T6 Moon draws Tangleclaw Werewolf, attacks with Captain (18-12), plays Forest, plays Tangleclaw Werewolf, Blood Seeker triggers (17-12).
T7 Zendikar draws and plays Quest for the Gravelord.
T7 Moon draws Island, plays Swamp, activates Tangleclaw Werewolf transforming it into Fibrous Entangler, attacks with Hamlet Captain and Fibrous Entangler, Trickster blocks Entangler, Stonework Puma and Blood Seeker block Hamlet Captain, Captain triggers and gets +1/+1 until end of turn, Quest for the Gravelord triggers three times and gets three quest counters on Quest for the Gravelord, at end of turn Zendikar removes three counters from Quest for the Gravelord exiling it and creating a 5/5 black Zombie Giant creature token.
T8 Zendikar draws and plays Quest for the Gemblades, equips Scope to Zombie Giant token.
T8 Moon draws Swamp, plays Mountain, attacks with Homunculus and Shieldmate and Entangler, Zombie Giant blocks Entangler (17-9), Quest for the Gemblades triggers and gets its first quest token.
T9 Zendikar draws and plays Mountain.
T9 Moon draws Providence, plays Island, attacks with Homunculus and Shieldmate and Entangler, Zombie Giant blocks Entangler (17-6), Quest for the Gemblades triggers and gets a second counter.
T10 Zendikar draws and plays Island.
T10 Moon draws and plays Mountain, attacks with Homunculus and Shieldmate and Entangler, Zombie Giant blocks Entangler (17-3), Quest for the Gemblades triggers and gets a third counter.
T11 Zendikar draws Swamp.
T11 Moon draws and plays Swamp, attacks with Curious Homunculus and Drogskol Shieldmate and Fibrous Entangler, Zombie Giant blocks Entangler, Zendikar removes three counters and sacrifice Quest for the Gemblades putting four +1/+1 counters on Zombie Giant (17-0).
ELDRITCH MOON WINS GAME ONE ON TURN 11, LEADS MATCH 1-0
Spoiler alert. Even though Eldritch Moon fought bravely in the match and won game one, Zendikar eventually prevailed in games two and three. Game three was close for a while and then Zendikar got Hellkite Charger and Kalitas, Bloodchief of Ghet on the battlefield and soon claimed victory.
Dragon’s Maze (4) versus Mirrodin Besieged (13)
Both decks were able to get the lands they needed and both drew action spells. Both sides played a creature on turn three, Bane Alley Blackguard for Maze and Blightwidow for Besieged. Next, Besieged added Plaguemaw Beast to the battlefield. Maze responded with Sunspire Gatekeepers on turn five. Creatures are popping up but neither side is committing to combat just yet. Maze plays Sire of Insanity on turn nine as well as Deputy of Acquittals. When Sire triggers at the beginning of the end step Maze only has to discard an Island while Besieged is forced to discard Knowledge Pool, Magnetic Mine and Massacre Wurm. The first swing of the game in on turn eleven after Maze plays Unflinching Courage enchanting Tajic, Blade of the Legion. Maze attacks with Tarjic and Sire of Insanity, a Rhino token, a Centaur token and a Knight token (these were from Trostoni’s Summoner on turn seven). Besieged blocks but doesn’t really get rid of many of the attackers. The score was (20-20) at the beginning of turn eleven, it is now (28-12) in Maze’s favor. Dragon’s Maze closes out game one on turn twelve attacking with Tajic and Deputy of Acquittals and Sunspire Gatekeepers and a Rhino token and a Knight token with only Vedalken Infuser to block on Besieged’s side. The final score of game one is (35- -1). Dragon’s Maze wins game one on turn 12.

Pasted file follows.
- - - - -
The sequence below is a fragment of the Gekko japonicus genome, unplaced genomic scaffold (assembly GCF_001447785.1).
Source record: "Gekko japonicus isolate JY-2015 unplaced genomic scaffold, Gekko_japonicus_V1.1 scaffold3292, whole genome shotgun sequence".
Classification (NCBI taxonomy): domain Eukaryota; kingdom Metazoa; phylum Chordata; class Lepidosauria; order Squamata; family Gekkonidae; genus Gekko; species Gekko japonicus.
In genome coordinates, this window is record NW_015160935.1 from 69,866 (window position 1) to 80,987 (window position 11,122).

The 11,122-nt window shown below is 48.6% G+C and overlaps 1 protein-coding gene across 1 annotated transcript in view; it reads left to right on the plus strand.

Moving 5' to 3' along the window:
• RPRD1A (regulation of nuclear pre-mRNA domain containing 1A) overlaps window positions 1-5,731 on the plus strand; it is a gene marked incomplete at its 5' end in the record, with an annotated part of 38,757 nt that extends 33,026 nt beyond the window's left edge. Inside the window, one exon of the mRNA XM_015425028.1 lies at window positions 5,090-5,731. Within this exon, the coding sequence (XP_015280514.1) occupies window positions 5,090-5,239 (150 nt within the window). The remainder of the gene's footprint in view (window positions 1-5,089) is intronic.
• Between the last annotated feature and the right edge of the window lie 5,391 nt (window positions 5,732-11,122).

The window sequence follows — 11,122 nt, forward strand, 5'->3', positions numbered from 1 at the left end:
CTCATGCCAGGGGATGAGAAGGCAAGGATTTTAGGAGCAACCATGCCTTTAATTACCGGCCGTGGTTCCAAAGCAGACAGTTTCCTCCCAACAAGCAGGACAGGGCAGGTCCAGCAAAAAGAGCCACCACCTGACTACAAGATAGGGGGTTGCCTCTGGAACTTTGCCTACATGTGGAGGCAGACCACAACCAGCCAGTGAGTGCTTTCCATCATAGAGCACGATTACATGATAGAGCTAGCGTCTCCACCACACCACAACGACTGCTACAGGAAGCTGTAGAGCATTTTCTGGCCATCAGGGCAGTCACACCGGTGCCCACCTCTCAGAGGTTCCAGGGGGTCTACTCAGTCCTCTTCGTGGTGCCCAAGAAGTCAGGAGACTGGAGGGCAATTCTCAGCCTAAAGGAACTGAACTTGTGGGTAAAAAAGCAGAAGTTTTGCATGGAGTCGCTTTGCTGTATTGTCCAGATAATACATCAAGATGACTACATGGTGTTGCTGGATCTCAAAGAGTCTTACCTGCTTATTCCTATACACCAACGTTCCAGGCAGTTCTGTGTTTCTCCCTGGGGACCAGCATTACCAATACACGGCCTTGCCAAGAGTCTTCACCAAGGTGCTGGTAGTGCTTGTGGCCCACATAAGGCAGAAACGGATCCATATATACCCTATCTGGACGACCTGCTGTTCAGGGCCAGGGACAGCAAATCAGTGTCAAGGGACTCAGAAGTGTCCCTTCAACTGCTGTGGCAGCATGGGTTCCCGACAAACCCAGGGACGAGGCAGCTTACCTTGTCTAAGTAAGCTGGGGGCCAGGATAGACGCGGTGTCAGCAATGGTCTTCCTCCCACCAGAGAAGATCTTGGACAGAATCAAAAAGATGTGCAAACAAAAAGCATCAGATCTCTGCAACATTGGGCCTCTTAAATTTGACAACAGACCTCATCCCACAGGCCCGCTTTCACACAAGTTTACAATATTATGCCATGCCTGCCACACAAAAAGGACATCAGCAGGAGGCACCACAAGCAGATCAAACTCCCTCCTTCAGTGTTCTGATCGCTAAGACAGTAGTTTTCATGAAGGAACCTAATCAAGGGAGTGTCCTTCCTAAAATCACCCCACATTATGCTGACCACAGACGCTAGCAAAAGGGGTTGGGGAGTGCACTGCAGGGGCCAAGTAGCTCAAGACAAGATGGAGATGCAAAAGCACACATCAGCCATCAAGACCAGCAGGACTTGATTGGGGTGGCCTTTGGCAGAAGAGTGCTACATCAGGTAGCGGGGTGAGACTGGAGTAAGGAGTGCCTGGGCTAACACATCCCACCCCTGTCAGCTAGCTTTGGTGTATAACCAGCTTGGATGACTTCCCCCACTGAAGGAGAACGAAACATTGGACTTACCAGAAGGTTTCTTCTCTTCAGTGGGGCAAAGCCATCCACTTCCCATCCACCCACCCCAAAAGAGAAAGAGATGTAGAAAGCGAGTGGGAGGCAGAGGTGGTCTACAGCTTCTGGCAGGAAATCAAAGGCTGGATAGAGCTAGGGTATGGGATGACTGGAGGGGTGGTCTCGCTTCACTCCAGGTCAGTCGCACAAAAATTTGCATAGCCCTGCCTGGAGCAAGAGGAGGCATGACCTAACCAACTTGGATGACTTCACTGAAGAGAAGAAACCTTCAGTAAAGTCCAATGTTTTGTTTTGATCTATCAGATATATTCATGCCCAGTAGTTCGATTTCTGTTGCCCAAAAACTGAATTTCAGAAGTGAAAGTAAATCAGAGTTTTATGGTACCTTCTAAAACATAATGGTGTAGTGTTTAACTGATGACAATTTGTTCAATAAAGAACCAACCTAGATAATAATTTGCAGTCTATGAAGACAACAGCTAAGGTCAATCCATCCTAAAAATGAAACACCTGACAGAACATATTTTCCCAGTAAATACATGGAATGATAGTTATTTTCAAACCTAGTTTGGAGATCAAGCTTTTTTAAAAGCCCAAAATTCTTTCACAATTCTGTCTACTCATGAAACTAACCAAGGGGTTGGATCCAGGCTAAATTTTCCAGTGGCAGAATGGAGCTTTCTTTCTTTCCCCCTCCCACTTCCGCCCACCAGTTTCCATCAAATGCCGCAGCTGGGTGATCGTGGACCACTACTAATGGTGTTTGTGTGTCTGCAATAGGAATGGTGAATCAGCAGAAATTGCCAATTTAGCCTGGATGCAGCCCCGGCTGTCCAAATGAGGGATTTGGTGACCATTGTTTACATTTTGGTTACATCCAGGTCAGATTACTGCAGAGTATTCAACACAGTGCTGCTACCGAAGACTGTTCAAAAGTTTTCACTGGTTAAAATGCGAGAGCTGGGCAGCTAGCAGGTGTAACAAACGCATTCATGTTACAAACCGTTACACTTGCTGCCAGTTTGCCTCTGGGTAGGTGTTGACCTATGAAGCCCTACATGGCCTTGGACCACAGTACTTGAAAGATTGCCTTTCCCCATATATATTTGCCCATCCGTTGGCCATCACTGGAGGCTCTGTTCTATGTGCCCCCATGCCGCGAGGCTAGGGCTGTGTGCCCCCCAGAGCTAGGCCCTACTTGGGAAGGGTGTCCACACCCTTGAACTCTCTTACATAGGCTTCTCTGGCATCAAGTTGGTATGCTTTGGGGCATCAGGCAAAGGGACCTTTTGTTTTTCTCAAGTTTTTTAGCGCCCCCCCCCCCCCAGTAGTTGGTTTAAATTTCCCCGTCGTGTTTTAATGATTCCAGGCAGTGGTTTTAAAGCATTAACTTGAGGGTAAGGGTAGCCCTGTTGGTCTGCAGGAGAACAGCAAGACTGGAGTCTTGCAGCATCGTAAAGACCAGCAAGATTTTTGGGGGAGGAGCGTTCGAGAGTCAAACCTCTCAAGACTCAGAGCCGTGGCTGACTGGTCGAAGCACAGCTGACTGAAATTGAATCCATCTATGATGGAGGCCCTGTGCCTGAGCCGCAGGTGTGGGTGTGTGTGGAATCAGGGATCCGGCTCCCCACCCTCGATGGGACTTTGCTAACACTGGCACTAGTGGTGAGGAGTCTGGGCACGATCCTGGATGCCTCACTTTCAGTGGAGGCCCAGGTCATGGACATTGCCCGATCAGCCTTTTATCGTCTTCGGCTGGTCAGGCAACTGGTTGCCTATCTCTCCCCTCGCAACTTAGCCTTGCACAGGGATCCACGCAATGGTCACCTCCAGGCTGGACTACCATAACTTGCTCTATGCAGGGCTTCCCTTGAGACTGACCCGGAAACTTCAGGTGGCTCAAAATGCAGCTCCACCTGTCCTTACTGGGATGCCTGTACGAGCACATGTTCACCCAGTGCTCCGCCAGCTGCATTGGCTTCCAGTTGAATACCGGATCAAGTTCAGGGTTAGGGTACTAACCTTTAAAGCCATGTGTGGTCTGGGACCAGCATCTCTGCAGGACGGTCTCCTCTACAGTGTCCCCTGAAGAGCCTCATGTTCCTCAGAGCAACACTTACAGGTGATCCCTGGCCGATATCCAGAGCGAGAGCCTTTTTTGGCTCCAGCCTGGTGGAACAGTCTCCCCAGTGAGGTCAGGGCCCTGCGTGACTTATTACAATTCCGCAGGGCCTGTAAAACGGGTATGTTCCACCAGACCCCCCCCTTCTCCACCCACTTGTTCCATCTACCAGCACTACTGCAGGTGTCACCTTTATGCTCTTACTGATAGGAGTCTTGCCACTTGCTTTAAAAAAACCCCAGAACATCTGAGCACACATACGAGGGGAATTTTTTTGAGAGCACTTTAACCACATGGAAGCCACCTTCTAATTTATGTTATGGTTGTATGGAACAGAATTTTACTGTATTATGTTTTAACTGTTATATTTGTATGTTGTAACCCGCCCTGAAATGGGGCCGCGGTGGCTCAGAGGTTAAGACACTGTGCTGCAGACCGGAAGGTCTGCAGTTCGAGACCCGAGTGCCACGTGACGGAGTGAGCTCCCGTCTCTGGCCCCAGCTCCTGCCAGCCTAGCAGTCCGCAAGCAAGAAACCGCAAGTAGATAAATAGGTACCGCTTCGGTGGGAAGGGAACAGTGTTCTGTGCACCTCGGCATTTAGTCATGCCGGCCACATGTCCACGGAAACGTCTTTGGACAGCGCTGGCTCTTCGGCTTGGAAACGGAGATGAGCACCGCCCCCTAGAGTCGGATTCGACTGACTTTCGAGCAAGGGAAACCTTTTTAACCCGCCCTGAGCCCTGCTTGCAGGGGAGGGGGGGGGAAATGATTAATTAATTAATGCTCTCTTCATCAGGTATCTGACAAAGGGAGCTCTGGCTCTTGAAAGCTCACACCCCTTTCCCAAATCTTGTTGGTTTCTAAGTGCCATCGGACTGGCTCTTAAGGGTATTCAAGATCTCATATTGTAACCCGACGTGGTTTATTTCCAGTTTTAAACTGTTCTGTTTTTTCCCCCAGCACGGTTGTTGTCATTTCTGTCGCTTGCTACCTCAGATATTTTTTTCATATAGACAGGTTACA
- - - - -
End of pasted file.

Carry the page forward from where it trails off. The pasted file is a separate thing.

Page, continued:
Mirrodin Besieged has a good start in game two with Mirran Crusader on turn three, but Maze plays the second half of the split card Far/Away and the board is clear again. Besieged plays Flesh-Eater Imp on turn four and starts giving Maze poison counters on turn five. Maze draws Ruric Thar, the Unbowed, on turn five but can’t play it yet. Maze plays Punish the Enemy killing the Imp after getting his third and fourth poison counters of the game. Besieged plays Core Prowler but Maze follows with Scab-Clan Giant. The Giant fights with Prowler when the Giant enters the battlefield and Maze is on top once again. Maze plays Zhur-Taa Ancient on turn seven. Mirrodin Besieged has Knowledge Pool in play, but with more than enough mana available to Maze, the Knowledge Pool can only complicate, but not stop, Maze’s push to victory. Dragon’s Maze wins game two on turn nine, wins the match 2-0.
New Phyrexia (3) versus Ninth Edition (14)
Full Set Singleton games can go pretty long. Game one of New Phyrexia’s round one match against Ninth Edition was one of the shortest this year.
Ninth Edition won the die roll and went first with a rather interesting opening hand including Swamp, Plains, Zealous Inquisitor, Pegasus Charger, Elvish Berserker, Dehydration and… Battle of Wits. New Phyrexia has a nice opening hand with Wing Splicer, Myr Superion and Sword of War and Peace. Yeah… it’s not going to matter. With Battle of Wits and two basic lands in his opening hand, all Ninth Edition has to do is draw another land in the first five turns. That, along with two Islands provided by mana tokens, allowed Ninth Edition to play Battle of Wits on turn five. New Phyrexia drew Karn Liberated on turn five. Too bad for New Phyrexia that Battle of Wits ended the game a turn later. Ninth Edition wins game one on turn six, leads match 1-0.
Ninth Edition isn’t the only Battle of Wits deck in Modern. The card also appears in Magic 2013. It’s something to keep in mind…